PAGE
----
Another St. Maarten shark feeding death

Detectives brought the divemaster and dive instructor of Dive Safari to the Philipsburg police station for questioning following the death of an American tourist during their dive excursion, on Tuesday around 10:45am.

Police spokesman Chief Inspector Humphrey “Boyd” Giterson told The Daily Herald that the victim’s family had requested that an autopsy be done to conclusively determine the cause of death of Gregory William Johnson (43).

According to Giterson, police have conducted their investigation and so far there is “no evidence of negligence on the part of Dive Safari or foul play resulting in the victim’s death.”

Giterson called the incident “an unfortunate” one and said the fact that there had been other incidents of this type relating to the company Dive Safari, with the last one in December, in which a female American tourist drowned, did not suggest cause for concern.

He said that the victim in this case was a generously proportioned man who had recorded 45 dives in the past. However, there are cases in which the people who dive aren’t physically fit, which can result in accidents. He said the detectives would await the result of the autopsy.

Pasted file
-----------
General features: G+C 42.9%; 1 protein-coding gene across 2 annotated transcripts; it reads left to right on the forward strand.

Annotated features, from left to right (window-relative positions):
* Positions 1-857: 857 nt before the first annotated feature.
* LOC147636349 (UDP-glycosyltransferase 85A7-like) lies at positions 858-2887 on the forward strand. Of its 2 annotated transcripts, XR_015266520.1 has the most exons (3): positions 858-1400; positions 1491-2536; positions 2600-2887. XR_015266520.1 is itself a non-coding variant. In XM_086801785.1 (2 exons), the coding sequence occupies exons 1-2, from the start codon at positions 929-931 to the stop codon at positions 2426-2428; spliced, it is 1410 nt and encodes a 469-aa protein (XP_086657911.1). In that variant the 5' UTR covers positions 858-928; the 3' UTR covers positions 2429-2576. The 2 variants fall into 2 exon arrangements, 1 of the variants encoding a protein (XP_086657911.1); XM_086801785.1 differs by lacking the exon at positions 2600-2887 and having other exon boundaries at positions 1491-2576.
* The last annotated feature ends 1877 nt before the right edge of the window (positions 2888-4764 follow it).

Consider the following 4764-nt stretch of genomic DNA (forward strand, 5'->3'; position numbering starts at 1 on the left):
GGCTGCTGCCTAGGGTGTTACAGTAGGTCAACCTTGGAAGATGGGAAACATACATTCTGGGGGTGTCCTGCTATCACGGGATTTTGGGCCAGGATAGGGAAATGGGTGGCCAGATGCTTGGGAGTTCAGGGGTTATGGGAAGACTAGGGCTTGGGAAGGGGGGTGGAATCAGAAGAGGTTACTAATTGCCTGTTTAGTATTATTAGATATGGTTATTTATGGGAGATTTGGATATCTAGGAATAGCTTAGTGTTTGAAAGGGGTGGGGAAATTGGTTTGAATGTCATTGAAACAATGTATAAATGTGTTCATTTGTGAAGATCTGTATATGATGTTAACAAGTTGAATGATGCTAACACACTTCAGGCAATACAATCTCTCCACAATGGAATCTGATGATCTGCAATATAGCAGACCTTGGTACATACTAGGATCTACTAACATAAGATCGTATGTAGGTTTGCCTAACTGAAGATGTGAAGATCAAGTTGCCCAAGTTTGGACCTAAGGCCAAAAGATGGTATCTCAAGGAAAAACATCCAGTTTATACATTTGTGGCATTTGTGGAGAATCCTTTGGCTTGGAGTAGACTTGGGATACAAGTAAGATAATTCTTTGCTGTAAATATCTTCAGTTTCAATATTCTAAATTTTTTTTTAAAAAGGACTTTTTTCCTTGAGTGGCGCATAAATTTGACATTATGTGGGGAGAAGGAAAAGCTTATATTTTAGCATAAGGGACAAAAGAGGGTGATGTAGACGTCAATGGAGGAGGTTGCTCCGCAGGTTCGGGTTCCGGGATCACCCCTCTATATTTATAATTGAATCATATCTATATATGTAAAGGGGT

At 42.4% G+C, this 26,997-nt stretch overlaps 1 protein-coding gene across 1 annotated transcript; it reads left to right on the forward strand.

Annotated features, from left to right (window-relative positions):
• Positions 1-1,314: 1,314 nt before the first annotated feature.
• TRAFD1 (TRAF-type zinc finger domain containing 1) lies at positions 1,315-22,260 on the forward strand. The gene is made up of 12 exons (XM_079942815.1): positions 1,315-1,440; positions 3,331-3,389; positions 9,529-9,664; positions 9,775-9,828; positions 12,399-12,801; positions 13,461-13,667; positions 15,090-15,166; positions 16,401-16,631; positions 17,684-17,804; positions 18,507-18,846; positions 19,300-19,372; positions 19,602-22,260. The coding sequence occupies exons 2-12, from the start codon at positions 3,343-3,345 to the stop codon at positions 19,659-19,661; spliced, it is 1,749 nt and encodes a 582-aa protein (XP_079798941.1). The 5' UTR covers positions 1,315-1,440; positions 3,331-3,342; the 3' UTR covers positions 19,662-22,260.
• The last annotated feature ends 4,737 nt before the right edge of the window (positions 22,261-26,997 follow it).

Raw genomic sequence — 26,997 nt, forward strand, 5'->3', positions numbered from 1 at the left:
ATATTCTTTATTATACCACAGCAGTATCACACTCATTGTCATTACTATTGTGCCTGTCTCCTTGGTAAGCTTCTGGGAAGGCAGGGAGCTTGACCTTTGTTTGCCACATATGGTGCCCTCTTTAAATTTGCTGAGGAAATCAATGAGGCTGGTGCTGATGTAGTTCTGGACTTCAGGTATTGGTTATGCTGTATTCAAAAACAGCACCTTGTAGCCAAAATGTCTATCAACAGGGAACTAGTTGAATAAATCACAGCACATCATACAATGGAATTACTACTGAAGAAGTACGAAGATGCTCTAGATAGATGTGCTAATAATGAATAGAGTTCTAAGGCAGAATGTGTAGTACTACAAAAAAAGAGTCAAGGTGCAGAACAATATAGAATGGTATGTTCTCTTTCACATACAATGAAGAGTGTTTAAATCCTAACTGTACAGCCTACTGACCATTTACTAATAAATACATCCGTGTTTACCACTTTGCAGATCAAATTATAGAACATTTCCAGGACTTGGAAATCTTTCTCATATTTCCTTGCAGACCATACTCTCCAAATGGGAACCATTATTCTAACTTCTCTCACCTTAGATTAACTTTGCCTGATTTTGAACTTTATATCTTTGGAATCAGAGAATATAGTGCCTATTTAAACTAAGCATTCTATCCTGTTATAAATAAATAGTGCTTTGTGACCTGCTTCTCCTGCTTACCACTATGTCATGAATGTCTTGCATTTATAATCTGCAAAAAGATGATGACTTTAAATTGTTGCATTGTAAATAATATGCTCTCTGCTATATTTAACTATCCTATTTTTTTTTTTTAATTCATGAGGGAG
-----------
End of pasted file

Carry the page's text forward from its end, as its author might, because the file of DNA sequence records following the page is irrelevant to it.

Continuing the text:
Johnson, who arrived on the island early Tuesday on board the cruise ship Disney Magic, went on an excursion with his brother, who is reportedly a US Coast Guard officer.

The brother told police that he had been underwater with his brother, who indicated to him that he was going topside. The officer opted to stay below and surfaced a few minutes later, only to find people trying to resuscitate his brother, who by then had blood coming from his nose and was vomiting.

It is not clear whether the victim had heart complications or if his injury resulted from surfacing too quickly.

Giterson said he had been brought ashore to Bobby’s Marina where he was pronounced dead by Dr. Mercuur. A pathologist is expected to come from Cura